If you insist on looking just like Surge at the top you also better be prepared to look just like Surge here (and be able to handle the club from there).

cwilson4par@yahoo.com's picture

Submitted by cwilson4par@yah... on

The viedo shows the left arm starts folding before getting to forward toe line. What can I do to stay in the ON, ON, and ON position just seconds longer.
I am a left hander.

Terry Medley's picture

Submitted by Terry Medley on

I realize it's been an hour or more since your post, but it seems to be playing properly for me Robert. DJ is still at even through 14.

Correction: Was -1 through 14 and still so through 15.

msherer260's picture

Submitted by msherer260 on

I, as many I'm sure, got an email today selling a new golf swing from Doug Twelle Limited Turn three quater back swing....from what he is advertising it is very close to the Surges PEEK PERFORMANCE SWING, even goes on about how it is body friendly and will work for everyone including the turing pro. Gee I wonder if Doug discoverd this swing on line or has the PPGS DVDs at home.

tsveinson@mcsnet.ca's picture

Submitted by tsveinson@mcsnet.ca on

Is Doug's swing method identical to the PPGS? Is it worth buying or investigating his swing system DVD's ?

It looks refreshingly identical to the PPGS.

Thanks

Pls reply to my new email: tsveinson2@gmail.com

Cowboy in a kilt's picture

Submitted by Cowboy in a kilt on

I have watched the introduction videos too. The swing is close to PPGS in some things, and different in others.

The biggest difference I found is in the way the program is set up. They offer nothing to compare to Surge's first 10 daily videos we got for free when we first signed up, or the daily videos Surge does for free. Yes, Surge has videos for sale. But, you could learn this whole swing without spending a penny, if you are gifted, I guess. The other site is all about you buying their videos before you get a detailed look at how the swing is set up and performed.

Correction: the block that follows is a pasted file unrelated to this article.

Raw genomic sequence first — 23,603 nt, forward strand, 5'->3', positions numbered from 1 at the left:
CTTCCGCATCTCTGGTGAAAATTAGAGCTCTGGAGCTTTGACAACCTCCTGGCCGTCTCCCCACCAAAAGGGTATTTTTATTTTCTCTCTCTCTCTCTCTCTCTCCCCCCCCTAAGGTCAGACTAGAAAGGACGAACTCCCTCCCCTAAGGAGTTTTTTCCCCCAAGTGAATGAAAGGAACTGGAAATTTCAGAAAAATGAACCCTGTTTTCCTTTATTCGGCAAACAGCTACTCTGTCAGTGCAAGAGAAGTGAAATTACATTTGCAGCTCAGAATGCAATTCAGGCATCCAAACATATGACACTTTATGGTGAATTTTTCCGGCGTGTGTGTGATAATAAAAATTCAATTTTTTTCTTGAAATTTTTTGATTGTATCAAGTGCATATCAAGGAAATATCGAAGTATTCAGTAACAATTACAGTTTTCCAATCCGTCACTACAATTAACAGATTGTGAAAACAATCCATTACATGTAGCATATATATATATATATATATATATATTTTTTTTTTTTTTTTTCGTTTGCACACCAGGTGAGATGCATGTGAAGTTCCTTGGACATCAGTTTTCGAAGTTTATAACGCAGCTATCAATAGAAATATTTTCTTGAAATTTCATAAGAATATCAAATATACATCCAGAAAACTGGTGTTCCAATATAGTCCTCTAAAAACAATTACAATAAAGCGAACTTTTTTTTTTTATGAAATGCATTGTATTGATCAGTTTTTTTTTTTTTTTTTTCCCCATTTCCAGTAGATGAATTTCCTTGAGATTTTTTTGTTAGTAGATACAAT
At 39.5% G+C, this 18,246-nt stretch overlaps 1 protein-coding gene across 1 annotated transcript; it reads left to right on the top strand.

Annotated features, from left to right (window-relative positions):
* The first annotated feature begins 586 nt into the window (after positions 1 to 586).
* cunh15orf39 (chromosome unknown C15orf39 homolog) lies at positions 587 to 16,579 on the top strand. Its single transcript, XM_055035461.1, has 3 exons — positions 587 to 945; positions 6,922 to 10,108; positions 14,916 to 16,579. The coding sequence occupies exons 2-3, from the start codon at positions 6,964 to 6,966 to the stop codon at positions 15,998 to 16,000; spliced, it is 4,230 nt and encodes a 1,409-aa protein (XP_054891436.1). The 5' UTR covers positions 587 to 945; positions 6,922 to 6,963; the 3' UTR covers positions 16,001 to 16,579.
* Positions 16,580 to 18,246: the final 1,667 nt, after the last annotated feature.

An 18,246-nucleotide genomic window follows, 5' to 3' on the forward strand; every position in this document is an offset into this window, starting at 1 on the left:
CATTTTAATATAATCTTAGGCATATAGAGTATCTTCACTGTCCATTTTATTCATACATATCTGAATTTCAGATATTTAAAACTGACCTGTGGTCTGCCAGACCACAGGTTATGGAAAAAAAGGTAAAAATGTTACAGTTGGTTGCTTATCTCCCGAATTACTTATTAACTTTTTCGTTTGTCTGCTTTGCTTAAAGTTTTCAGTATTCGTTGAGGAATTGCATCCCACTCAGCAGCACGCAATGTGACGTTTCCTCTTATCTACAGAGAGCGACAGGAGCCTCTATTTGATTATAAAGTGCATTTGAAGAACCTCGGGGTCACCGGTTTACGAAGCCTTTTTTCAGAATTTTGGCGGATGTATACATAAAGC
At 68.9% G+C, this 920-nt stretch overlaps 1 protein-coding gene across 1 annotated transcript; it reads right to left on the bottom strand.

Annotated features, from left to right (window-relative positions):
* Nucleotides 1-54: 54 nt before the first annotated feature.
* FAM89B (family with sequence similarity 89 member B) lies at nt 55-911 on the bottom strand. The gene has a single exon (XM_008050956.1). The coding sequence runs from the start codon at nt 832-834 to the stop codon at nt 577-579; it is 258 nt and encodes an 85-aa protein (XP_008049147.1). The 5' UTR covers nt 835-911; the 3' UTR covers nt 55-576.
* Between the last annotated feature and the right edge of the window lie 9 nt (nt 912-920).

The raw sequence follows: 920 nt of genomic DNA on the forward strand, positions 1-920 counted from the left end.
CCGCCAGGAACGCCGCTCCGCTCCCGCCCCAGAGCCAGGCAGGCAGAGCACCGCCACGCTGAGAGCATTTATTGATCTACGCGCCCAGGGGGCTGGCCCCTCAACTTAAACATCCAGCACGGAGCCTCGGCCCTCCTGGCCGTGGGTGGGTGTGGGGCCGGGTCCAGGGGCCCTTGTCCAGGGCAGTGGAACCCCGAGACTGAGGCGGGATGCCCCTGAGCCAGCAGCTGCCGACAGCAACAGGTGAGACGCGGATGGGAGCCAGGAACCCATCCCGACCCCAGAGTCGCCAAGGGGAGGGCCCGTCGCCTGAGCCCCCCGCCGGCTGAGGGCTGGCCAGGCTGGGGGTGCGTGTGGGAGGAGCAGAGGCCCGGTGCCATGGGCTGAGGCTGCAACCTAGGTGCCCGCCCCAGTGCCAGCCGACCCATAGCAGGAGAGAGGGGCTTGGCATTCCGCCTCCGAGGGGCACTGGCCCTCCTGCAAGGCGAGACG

Just so you don't think the money is my biggest issue with the other site, let me say I have every video Surge has for sale, and the PPGS manual. I have also bought some of the training aids, and the Enlow grips Surge has covered. I consider every penny I have spent with Surge to be the best money I ever spent on golf instruction and training.

I look at everything that pops up, but I will always be worried about spending my money on something I can't see till I write the check. Kind of reminds me of one of our national politicians who said a few years ago, "We have to pass the bill, before we will know exactly what is in the bill." Just like in that case, once you find out what is in the box, you wish you had picked door # 2.

As for me and my house, we will follow the Surge,
Dick

Kevin McGarrahan's picture

Submitted by Kevin McGarrahan on

Amen, Dick. I too checked out what Doug Tewell has to offer. With everything I have seen, he seems to be trying to find a "happy" medium between rotational and PPGS. It won't work - been there, tried that - and I will never switch away from Surge's model.

Swinging vertical as long as I am vertical - love that new Surgism!!
Kevin

tsveinson@mcsnet.ca's picture

Submitted by tsveinson@mcsnet.ca on

Thanks so much guys for your insights ref the tewell swing. I have been using the the ppgs for a few years now and it has truly helped me. I won't change gears to another similar system either. I watch the ppgs videos over and over. The surge has it right.

tsveinson@mcsnet.ca's picture

Submitted by tsveinson@mcsnet.ca on

Thanks so much guys for your insights ref the tewell swing. I have been using the the ppgs for a few years now and it has truly helped me. I won't change gears to another similar system either. I watch the ppgs videos over and over. The surge has it right.